Construction sector braces for hammer blow

There is still a solid pipeline of work keeping the construction industry busy but work is expected to dry up in the second half of the year.

Housing Minister Julie Collins said the sector was still stretched thin because of labour shortages and supply chain issues but demand was expected to taper off by mid-2023.

She said the government was looking to assist the construction industry once it worked its way through the backlog of work triggered by COVID-era grant programs.

"What we want to do is to fill that gap with more social and affordable housing right across the country," she told reporters in Adelaide.

In the October budget, the government announced a national housing accord to build one million new homes over five years starting from 2024.

Work to bolster stocks of affordable and social housing is under way, with Ms Collins announcing a new 130-plus affordable build-to-rent project for key workers on Adelaide's city fringe.

The $70 million project will be funded by commonwealth and state loans and grants, the minister said on Wednesday.

Elsewhere, new population data shows the COVID-19 pandemic wiping more than one million people from Australia's 10-year population forecasts.

The population will be about four per cent smaller than expected in a decade because of the slowdown in migration related to COVID-related restrictions, as well as a blip in the fertility rate.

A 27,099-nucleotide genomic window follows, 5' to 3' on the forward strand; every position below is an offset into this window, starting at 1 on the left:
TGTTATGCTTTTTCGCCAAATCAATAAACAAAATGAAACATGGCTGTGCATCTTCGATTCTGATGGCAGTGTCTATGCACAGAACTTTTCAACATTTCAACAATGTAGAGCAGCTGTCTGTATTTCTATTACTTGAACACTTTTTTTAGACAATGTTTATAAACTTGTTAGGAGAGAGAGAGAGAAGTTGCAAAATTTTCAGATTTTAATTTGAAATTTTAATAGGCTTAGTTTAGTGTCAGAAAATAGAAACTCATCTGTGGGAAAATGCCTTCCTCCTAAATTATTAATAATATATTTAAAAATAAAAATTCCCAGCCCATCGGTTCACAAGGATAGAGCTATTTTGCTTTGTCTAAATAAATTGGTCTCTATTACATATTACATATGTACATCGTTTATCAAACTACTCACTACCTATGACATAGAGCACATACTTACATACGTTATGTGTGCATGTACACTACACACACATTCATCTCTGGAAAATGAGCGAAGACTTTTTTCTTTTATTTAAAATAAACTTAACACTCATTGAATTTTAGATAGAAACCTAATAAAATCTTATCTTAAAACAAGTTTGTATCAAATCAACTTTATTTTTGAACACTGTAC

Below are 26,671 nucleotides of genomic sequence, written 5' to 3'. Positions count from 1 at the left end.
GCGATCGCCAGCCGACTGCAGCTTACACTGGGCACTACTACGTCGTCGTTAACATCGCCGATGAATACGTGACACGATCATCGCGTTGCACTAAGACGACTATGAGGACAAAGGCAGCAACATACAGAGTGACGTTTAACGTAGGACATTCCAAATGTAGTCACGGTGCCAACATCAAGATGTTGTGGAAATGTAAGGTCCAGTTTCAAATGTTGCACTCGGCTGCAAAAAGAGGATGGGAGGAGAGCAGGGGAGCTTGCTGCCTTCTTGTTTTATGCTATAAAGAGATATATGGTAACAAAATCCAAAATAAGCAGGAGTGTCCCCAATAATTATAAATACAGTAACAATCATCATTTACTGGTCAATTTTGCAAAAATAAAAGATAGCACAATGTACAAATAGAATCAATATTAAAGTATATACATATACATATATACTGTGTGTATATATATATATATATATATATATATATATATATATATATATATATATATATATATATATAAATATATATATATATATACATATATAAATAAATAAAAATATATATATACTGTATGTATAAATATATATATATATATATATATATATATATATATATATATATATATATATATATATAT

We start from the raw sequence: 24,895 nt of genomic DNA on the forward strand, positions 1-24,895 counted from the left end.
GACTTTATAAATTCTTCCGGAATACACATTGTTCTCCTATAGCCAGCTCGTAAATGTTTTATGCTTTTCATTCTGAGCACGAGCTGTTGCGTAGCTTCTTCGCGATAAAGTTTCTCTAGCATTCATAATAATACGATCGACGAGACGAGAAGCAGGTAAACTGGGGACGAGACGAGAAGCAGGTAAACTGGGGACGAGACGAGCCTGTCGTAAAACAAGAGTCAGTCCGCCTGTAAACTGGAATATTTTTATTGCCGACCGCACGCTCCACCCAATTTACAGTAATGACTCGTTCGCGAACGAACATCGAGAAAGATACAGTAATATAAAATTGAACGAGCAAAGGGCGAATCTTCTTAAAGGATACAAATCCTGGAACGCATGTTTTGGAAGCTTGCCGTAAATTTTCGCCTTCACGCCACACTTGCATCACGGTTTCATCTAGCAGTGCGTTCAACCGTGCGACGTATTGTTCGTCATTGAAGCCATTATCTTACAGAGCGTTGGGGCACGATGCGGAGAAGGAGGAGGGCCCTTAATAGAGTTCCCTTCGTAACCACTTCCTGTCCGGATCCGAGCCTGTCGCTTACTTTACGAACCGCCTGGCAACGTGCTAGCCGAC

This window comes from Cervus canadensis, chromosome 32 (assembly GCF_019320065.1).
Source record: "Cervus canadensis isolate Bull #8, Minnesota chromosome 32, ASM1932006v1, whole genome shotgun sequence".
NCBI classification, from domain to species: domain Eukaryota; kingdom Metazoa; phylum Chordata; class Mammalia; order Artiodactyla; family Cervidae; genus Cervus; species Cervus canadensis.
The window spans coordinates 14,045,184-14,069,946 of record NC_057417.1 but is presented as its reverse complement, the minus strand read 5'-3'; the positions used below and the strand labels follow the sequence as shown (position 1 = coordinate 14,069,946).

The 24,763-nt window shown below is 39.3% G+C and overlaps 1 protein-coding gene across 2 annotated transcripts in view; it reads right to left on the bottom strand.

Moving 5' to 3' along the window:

Record low migration during the pandemic will also feed into a lower birth rate as there will be fewer migrants to have children.

Treasurer Jim Chalmers said the news Australia's population would be slightly smaller and older was concerning, especially with the trend towards an ageing population.

"As the economy recovers from the worst of the pandemic, crippling skills and labour shortages are holding our businesses and our economy back," he said.

Dr Chalmers said the government was tackling the workforce shortages on multiple fronts, including allowing parents to work more, training Australians to fill skills gaps and improving the migration program.

ACT independent senator David Pocock raised concerns about the inequities caused by an ageing population and the burden felt by younger generations.

He said the government should reconsider the design of the stage-three tax cuts in light of the new population data.

The legislated tax changes, due to begin in 2024, will flatten the tax structure for people earning between $45,000 and $200,000.

The cuts are expected to cost the budget about a quarter of a trillion dollars.

"Intergenerational wealth disparity is growing," Senator Pocock said.

"We need a long-term plan to address it, together with how we fund the services our community relies on from Medicare to the pension, Austudy and support for the most vulnerable."